Mat­tis prom­ises mas­sive mil­i­tary re­sponse

The Dominion Post - - World -

SOUTH KOREA: Speak­ing af­ter a meet­ing with se­nior South Korean de­fence of­fi­cials yes­ter­day, De­fence Sec­re­tary Jim Mat­tis of­fered un­equiv­o­cal sup­port for Amer­i­can al­lies in the face of threats from North Korea.

‘‘Make no mis­take,’’ Mat­tis told re­porters, ‘‘any at­tack on the United States or our al­lies will be de­feated, and any use of nu­clear weapons by the North will be met with a mas­sive mil­i­tary re­sponse that is ef­fec­tive and over­whelm­ing.’’

But de­spite the re­as­sur­ances of­fered, the de­fence sec­re­tary’s visit also un­der­lined ar­guably the big­gest prob­lem in con­tain­ing the threat from North Korea: the con­ven­tional weaponry at the border that would put mil­lions of South Kore­ans at risk if any con­flict were to break out.

Mat­tis got a sense of this first hand the day be­fore, when he vis­ited the Demil­i­tarised Zone (DMZ) that sep­a­rates the two coun­tries with South Korean De­fense Min­is­ter Song Young-Moo. While there, Song pointed to North Korea’s long-range ar­tillery in the dis­tance and sug­gested it would be ‘‘un­fea­si­ble’’ to de­fend against them in a con­flict.

‘‘Un­der­stood,’’ Mat­tis re­sponded, ac­cord­ing to Reuters.

Over the past seven decades, North Korea has amassed a huge amount of ar­tillery along its border with South Korea. Joseph S. Ber­mudez Jr, a se­nior im­agery an­a­lyst at North Korea-fo­cused web­site 38 North, es­ti­mated ear­lier this year that the Se­cond Corps of the Korean Peo­ple’s Army sta­tioned at Kaesong on the north­ern side of the DMZ has about 500 ar­tillery pieces alone.

Other es­ti­mates for num­ber of weapons of puts it at 8000.

Though Py­ongyang’s nu­clear weapons pro­gram has cap­tured more in­ter­na­tional at­ten­tion re­cently, this ar­tillery shapes much of the dis­cus­sion sur­round­ing any pos­si­ble con­flict with North Korea.

Seoul lies just 50km from the DMZ, com­fort­ably within range for the ar­tillery at Kaesong. The South Korean cap­i­tal is one of the largest cities in the world, with a pop­u­la­tion of 25 mil­lion. Ex­perts sug­gest that in the event of war, North Korea could use these con­ven­tional weapons to ham­mer the city, po­ten­tially lead­ing to enor­mous death tolls. the to­tal this sort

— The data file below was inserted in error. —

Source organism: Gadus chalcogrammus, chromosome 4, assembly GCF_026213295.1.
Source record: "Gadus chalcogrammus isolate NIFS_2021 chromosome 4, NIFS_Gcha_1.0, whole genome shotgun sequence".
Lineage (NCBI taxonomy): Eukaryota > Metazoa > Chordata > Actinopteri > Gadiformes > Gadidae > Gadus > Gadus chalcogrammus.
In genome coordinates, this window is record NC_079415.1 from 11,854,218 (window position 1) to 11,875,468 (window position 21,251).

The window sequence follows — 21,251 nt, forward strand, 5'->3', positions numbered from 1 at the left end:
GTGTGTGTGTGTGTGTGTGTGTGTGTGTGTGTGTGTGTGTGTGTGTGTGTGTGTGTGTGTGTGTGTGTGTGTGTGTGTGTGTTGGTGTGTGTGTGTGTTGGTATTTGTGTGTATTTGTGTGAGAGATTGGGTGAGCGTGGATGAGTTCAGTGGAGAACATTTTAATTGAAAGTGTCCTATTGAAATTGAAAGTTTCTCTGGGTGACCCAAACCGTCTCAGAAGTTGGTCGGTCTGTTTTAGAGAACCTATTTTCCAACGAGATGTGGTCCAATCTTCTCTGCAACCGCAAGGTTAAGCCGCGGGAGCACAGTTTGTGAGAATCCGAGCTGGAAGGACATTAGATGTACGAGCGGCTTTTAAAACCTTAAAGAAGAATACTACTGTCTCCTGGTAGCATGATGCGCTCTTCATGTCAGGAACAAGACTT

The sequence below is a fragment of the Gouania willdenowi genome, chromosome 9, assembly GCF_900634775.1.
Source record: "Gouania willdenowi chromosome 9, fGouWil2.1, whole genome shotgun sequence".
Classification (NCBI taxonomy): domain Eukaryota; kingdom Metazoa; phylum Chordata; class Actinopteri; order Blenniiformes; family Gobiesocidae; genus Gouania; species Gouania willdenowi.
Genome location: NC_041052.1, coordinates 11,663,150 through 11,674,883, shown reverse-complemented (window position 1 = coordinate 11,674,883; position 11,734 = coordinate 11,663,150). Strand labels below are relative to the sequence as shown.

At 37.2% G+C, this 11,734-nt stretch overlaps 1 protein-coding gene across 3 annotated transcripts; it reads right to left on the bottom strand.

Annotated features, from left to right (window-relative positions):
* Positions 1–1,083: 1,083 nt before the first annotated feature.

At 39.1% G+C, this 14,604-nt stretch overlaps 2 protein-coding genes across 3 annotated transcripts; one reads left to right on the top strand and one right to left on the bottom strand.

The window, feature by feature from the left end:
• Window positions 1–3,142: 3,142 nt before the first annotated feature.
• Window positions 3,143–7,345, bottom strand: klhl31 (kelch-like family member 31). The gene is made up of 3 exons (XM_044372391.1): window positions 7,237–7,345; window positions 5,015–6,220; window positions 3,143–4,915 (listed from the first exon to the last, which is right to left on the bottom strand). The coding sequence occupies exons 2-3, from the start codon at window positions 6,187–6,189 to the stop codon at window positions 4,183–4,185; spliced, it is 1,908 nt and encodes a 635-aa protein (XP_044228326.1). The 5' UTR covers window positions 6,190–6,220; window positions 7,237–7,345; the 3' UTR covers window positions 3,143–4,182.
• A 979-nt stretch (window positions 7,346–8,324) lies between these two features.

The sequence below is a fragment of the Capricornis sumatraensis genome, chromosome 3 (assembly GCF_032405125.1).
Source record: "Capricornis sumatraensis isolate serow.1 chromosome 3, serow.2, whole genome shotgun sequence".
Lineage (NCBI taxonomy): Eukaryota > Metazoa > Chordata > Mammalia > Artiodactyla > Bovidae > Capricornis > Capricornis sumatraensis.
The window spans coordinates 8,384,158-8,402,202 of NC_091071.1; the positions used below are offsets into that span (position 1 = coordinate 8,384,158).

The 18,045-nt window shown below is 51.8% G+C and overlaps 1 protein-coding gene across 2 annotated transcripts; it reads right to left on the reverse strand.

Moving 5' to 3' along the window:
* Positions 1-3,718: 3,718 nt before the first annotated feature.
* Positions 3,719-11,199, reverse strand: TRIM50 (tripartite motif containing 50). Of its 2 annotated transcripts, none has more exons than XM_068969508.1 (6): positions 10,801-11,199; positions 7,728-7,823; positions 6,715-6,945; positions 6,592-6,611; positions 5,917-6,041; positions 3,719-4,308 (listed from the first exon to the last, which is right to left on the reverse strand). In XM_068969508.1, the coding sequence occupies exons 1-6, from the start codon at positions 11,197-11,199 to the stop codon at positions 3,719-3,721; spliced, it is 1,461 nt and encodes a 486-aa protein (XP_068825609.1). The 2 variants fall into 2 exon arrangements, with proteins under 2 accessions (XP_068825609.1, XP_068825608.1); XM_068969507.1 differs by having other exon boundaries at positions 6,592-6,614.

A 2012 study by Roger Cava­zos of the Nau­tilus In­sti­tute es­ti­mated there could be more than 2800 fa­tal­i­ties in the ini­tial vol­ley. In to­tal, Cava­zos wrote, 64,000 peo­ple could be killed in the first day of any con­flict. An­other es­ti­mate re­cently given to US law­mak­ers sug­gested that as many as 300,000 could die in the early days of a con­flict, even if nu­clear weapons are not used.

Many an­a­lysts have sug­gested it would be dif­fi­cult and time­con­sum­ing to de­stroy these weapons if war broke out. ‘‘When it comes to the ar­tillery, there’s noth­ing we can do against the ar­tillery di­rectly to pre­vent bom­bard­ment of Seoul,’’ said Van Jack­son, an ex­pert on North Korean se­cu­rity is­sues at Vic­to­ria Uni­ver­sity in New Zealand.

De­spite these con­cerns, the Trump ad­min­is­tra­tion has down­played the threat posed to the South Korean cap­i­tal. In Septem­ber, when asked if there was any mil­i­tary op­tions on the ta­ble that would not put Seoul at grave risk, Mat­tis said that there were, ‘‘but I will not go into de­tails.’’

Asked about the pos­si­bil­ity of a pre­ven­tive strike on North Korea, Mat­tis told re­porters there were many dif­fer­ent mil­i­tary op­tions that ‘‘real­is­ti­cally re­duce that threat [to South Korea] as low as pos­si­ble.’’

‘‘And yes, we do have op­tions,’’ he added.

Robert E. Kelly, an ex­pert on North Korea at Pu­san Na­tional Uni­ver­sity in South Korea, said it was not clear what op­tions Mat­tis was re­fer­ring to. ‘‘The mil­i­tary op­tion is tra­di­tion­ally con­sid­ered re­ally risky,’’ Kelly wrote in an email.

Jack­son said there are ‘‘a cou­ple of mil­i­tary op­tions [against North Korea] that wouldn’t ne­ces­si­tate re­tal­i­a­tion against Seoul,’’ such as a lim­ited strike or covert op­er­a­tion.

‘‘It has to be an iso­lated at­tack, not part of some mul­ti­stage strike plan or mil­i­tary cam­paign,’’ Jack­son those added. ‘‘It has to have an ac­com­pa­ny­ing me­dia blackout - we can’t take own­er­ship of it.’’

Mat­tis is in South Korea as part of a week-long Asia trip. The visit, his se­cond since tak­ing of­fice in Jan­uary, comes af­ter a num­ber of provoca­tive moves by the North Korean mil­i­tary, in­clud­ing a num­ber of mis­sile launches and a nu­clear test in early Septem­ber. Last week, a North Korean of­fi­cial re­it­er­ated a threat to stage an at­mo­spheric nu­clear test over the Pa­cific Ocean, telling CNN the warn­ings should be taken ‘‘lit­er­ally.’’

‘‘North Korea has ac­cel­er­ated the threat that it poses to its neigh­bours and the world through its il­le­gal and un­nec­es­sary mis­sile and nu­clear weapons pro­grams,’’ Mat­tis told re­porters.

How­ever, Mat­tis re­it­er­ated that the mil­i­tary op­tions be­ing con­sid­ered were ‘‘de­signed to but­tress diplo­mats’ ef­forts to main­tain a de­ter­rent stance and de­nu­cle­arise the penin­sula.’’ - Wash­ing­ton Post

PHOTO: REUTERS

US De­fence Sec­re­tary Jim Mat­tis and South Korean De­fence Min­is­ter Song Young­moo visit the truce vil­lage of Pan­munjom.

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